Zimbabwe's MDC says official faces new charges
HARARE (Reuters) - An official in Zimbabwe's MDC party has been charged with planning terrorism and insurgency just days after the opposition joined in a unity government with President Robert Mugabe, his lawyer said on Sunday.
The development threatens the credibility of the new government, whose formation after long negotiations was aimed at leading Zimbabwe out of a political and economic crisis.
MDC Treasurer General Roy Bennet is expected to appear in court on Monday to face the charges, his lawyer, Trust Maanda, said.
Bennett, who was meant to be deputy agriculture minister in the new administration, was arrested before new ministers were sworn in on Friday.
The MDC had said Bennett was charged with treason.
"They have now preferred charges of insurgency or attempting to commit acts of insurgency, terrorism and banditry," Maanda said.
Bennett is accused of being involved in funding for arms and explosives to be used to sabotage essential services, Maanda said. Bennett has denied the charges and believes they are politically motivated, he said.
While the MDC has condemned Bennett's arrest, it has not indicated if it would take any strong action that could endanger the unity government formed after months of deadlock over implementation of a September power-sharing deal.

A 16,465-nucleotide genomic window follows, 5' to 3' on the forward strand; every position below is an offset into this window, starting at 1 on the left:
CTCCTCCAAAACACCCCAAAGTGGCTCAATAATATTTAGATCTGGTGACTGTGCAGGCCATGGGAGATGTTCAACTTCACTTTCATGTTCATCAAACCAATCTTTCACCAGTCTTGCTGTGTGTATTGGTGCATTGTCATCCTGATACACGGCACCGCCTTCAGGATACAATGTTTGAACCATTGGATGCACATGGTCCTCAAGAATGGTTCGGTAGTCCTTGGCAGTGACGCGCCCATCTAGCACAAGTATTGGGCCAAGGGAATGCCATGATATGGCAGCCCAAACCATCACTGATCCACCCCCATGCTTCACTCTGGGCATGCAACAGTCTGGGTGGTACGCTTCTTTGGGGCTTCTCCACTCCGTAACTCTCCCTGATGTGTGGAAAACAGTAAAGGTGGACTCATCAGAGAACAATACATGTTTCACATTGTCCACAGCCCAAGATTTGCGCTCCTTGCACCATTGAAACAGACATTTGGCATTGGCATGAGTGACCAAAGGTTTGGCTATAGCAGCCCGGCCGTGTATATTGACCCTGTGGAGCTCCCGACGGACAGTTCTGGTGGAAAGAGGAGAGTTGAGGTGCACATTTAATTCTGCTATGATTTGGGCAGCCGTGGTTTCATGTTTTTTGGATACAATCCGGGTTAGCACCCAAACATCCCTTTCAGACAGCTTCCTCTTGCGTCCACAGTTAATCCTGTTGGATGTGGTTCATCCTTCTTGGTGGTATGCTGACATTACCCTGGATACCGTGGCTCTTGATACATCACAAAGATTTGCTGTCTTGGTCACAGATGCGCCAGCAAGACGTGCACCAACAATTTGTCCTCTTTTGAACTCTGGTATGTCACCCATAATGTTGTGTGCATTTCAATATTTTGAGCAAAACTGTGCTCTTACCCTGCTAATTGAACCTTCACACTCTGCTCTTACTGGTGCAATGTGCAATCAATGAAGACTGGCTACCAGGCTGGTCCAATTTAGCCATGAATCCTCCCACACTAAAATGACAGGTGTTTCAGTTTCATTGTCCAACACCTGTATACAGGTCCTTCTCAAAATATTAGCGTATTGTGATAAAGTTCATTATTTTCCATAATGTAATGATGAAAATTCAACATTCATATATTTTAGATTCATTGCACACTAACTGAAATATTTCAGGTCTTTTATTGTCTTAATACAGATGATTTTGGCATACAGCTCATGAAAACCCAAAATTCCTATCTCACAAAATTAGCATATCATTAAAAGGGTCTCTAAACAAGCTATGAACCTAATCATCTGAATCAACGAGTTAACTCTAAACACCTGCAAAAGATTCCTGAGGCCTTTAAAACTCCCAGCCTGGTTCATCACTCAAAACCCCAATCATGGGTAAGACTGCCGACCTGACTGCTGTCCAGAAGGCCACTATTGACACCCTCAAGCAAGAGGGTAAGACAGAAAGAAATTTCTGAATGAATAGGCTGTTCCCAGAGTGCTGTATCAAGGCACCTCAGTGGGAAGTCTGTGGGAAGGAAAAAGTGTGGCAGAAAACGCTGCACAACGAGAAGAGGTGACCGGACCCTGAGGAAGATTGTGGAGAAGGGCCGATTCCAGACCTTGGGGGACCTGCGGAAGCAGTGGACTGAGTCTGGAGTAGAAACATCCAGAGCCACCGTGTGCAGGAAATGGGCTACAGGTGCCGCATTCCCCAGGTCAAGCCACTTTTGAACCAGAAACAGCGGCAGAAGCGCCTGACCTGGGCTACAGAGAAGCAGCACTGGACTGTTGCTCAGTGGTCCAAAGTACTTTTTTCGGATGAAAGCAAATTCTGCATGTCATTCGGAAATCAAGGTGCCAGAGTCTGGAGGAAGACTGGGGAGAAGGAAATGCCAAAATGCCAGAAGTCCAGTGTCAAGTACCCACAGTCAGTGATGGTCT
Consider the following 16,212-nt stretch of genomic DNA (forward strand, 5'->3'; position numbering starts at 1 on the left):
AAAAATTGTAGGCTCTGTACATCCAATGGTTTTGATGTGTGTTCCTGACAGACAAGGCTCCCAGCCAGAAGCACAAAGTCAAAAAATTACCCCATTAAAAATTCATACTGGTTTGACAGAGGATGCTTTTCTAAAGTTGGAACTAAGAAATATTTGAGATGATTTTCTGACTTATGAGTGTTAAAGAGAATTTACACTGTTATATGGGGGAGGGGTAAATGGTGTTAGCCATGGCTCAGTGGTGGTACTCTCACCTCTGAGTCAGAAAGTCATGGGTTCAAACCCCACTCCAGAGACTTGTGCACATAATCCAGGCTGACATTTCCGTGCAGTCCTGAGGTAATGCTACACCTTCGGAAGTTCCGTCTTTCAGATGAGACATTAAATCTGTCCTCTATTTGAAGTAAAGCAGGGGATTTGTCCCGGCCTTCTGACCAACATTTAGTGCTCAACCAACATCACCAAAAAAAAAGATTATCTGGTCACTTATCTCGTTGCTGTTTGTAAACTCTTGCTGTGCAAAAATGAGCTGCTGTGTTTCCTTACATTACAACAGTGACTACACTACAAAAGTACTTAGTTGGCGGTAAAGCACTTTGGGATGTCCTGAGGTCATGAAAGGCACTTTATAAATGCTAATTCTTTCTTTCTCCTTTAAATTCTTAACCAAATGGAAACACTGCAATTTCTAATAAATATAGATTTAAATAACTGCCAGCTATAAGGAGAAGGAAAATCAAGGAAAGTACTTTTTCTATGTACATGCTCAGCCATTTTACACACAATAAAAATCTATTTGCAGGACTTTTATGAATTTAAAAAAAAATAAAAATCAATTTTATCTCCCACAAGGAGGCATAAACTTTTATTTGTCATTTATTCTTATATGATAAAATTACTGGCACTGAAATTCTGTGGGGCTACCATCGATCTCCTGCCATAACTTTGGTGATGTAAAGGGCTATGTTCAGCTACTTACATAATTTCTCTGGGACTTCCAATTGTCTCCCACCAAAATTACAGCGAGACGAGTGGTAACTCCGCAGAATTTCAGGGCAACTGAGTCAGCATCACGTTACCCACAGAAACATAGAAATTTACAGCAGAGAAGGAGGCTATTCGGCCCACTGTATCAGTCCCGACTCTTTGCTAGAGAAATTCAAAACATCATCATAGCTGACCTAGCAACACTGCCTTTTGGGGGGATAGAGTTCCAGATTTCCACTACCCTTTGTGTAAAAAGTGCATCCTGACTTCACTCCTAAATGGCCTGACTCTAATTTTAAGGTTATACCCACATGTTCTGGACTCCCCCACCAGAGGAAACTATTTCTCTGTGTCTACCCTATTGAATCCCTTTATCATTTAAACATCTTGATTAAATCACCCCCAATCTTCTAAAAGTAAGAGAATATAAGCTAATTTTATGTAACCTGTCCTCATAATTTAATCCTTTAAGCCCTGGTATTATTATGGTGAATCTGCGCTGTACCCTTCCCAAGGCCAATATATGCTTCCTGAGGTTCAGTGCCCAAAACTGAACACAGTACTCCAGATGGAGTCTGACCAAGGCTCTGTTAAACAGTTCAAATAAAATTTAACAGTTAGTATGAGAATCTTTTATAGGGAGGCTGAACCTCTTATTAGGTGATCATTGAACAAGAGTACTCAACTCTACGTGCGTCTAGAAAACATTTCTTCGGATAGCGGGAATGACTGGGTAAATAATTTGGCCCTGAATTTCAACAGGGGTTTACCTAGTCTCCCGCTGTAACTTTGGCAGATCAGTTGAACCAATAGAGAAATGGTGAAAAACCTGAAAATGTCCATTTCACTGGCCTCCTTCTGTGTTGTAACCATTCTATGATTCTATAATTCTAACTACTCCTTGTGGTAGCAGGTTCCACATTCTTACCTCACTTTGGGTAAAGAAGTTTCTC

Bennett is being held at a police station in the eastern city of Mutare, the MDC said. He is in good spirits.
He had been living in exile in South Africa after fleeing Zimbabwe two years ago because police wanted to question him in connection with the discovery of an arms cache.
Police officials have not been available for comment on Bennett's case.
Foreign investors and Western donors want concrete signs of stability in Zimbabwe. They have made it clear that funds will not flow to the nation until a democratic government is created and economic reforms are made.
Political tensions are not the only concern.
Both Mugabe and MDC leader Morgan Tsvangirai have named party stalwarts to the cabinet rather than technocrats seen as having the expertise Zimbabwe needs to escape its crisis.
Zimbabweans face unemployment above 90 percent and prices that double every day. Half the 12 million population need food aid and a cholera epidemic has killed more than 3,500 people.
Some ZANU-PF members in the new cabinet have held ministerial posts since independence from Britain in 1980, when Mugabe came to power.
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